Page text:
Why do we want to protect our faces?
Besides helping to delay the signs of aging, we also want to help prevent developing skin cancer!
The sun’s harmful rays are not as powerful or damaging early in the morning or late in the evening. However, for the majority of the day, you need to be careful. A lot of people think that they will be fine if they simply stand in the shade. They think they won’t need to do any of the other recommendations if they stand under a tree or umbrella. Since ultraviolet radiation gets reflected off surfaces such as buildings, water, snow, and concrete, you need to consider more than just shade protection from above. Darker surfaces reflect less UV than lighter ones.
First, the top of your head needs to be covered. No baseball hats or visors! A wide-brimmed hat offers protection from ultraviolet rays for your scalp, especially if your hair is thinning or you have a wide part. It can be difficult to get sunscreen on your scalp, so the hat solves this problem. It also shades your ears and your face. Also, be careful with straw hats- they tend to have a loose weave and the holes can let in UV light. If you want a straw hat, look for one that has a fabric liner to help block those rays.
It is also very important to protect your eyes. Wearing sunglasses will help decrease your need to squint, so you will have fewer wrinkles. More seriously, ultraviolet damage to your eyes can lead to cataracts over time. A more acute, short term type of damage your eyes can experience is known as snow–blindness. Children are even more sensitive to the effects of the sun’s rays, so it is imperative they wear sunglasses when they are out on a sunny day.
Make sure to wear the wraparound style sunglasses, as these will protect your eyes from the sides too. The type of glass or plastic matters too! The actual darkness of the lens doesn’t protect you as much as the type of material the lens is made from. Also, darker lenses can affect your ability to see clearly. Plastic lenses are naturally more absorbent of ultraviolet radiation than glass, but glass tends to scratch less. Polarized lenses help to reduce glare and eyestrain.
Sunscreen use truly deserves its own blog (check out last weeks!), but here is a quick review and a few other pointers. A hat is not enough! The shade you get from a hat does help, but the sunscreen is essential to protect you from UVA and UVB rays as you are moving around. Also, the sun’s rays are reflected off of surfaces such as windows, sidewalks, and water. As you move around throughout your day, even if you are protected from above by your hat, the ultraviolet rays will still reach you from other angles. Don’t forget those ears and your neck!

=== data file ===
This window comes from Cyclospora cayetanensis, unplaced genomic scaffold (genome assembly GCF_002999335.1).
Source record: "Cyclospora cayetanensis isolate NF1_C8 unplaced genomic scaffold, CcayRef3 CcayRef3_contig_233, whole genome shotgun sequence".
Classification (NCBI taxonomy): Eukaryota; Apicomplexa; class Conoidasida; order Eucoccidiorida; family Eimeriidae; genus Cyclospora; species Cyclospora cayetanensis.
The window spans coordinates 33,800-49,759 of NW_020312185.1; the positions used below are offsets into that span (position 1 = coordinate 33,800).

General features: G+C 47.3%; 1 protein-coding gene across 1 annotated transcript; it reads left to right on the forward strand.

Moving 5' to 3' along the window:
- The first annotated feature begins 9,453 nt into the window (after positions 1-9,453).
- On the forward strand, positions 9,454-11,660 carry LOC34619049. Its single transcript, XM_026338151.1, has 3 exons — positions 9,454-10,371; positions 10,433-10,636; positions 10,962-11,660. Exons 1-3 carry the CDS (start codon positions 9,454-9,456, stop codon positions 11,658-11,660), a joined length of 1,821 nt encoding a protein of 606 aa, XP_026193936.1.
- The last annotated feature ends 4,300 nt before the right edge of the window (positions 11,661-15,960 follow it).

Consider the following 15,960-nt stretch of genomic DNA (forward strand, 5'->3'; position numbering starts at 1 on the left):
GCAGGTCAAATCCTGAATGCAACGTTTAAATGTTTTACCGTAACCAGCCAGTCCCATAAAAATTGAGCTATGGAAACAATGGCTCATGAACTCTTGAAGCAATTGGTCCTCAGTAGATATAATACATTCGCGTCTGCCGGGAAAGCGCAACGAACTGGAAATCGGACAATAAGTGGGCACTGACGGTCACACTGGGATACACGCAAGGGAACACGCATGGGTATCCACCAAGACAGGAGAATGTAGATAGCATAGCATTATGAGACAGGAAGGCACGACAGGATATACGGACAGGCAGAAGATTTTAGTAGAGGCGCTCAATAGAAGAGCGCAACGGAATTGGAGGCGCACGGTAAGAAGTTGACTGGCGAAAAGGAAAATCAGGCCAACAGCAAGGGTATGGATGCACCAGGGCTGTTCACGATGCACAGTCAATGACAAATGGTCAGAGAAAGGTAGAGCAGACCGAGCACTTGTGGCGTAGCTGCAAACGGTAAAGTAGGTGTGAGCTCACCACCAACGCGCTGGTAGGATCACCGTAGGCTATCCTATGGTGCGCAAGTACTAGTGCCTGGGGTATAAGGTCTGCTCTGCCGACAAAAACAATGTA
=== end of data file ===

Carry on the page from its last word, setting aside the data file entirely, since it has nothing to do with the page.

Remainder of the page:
If you can’t wear a hat and you still want to try to get sunscreen on your part or scalp, there are a few brands of powdered sunscreens that you can brush into your scalp. You could also try a spray-on sunscreen, if you don’t mind your scalp/hair feeling a little greasy.
Reminder: use at least an SPF 30 to make sure you are getting coverage for both UVA and UVB light. Reapply every 2 hours. For those with sensitive skin, rosacea, eczema or allergies look for mineral-based sunscreens with zinc oxide and titanium dioxide. Those ingredients tend to be less irritating than some of the other sunscreens.
If you have psoriasis, it is still important to protect yourself from the sun. While it is true that sunlight can help your condition, if you get a bad sunburn, you can actually cause your psoriasis to flare. You could even get new patches of psoriasis where you have a blistering sunburn. This is called the Koebner phenomenon. So, you still want to wear sunscreen to protect yourself.
Sunscreen will wipe away as you touch your face and sweat, so you must remember to keep applying throughout the day.
Have you ever been in the situation where you were out in the sun all day and reapplied your sunscreen every 2 hours like you are supposed to and it was SPF 100 and you STILL got burned? Well, sunscreens aren’t perfect. They do NOT block 100% of the ultraviolet damage that you will get all day long. You will still get some damage. Even if you follow all of the above tips perfectly.
This is where antioxidants come to the rescue. You can use antioxidants to help repair the damage that you will inevitably still receive even though you are working so hard to avoid it. Vitamin C is a potent antioxidant that is excellent for your skin. It can help to fade hyperpigmentation, prevent you from developing fine lines, moisturize, and helps promote collagen formation, just to name a few of its many benefits. SkinCeuticals has developed a line of antioxidant products to help you repair that damage to help reduce wrinkles and sunspots and to prevent new damage. We recommend SkinCeuticals as their medical-grade Vitamin C is formulated under the Duke Antioxidant patent and guarantees effective penetration to the skin. Be very cautious about purchasing Vitamin C over the counter that is not medical grade; these products often do not penetrate the skin and are not tested to guarantee they do what they claim to do for you.
Vitamin C is an important first step in your morning skincare routine. After cleansing, apply 4-5 drops of your antioxidant to your palm and tap the product onto your face until it has absorbed. Blend the remaining product onto your neck and chest. Then you are ready to moisturize, apply corrective products, and finish your morning skincare routine with sunscreen.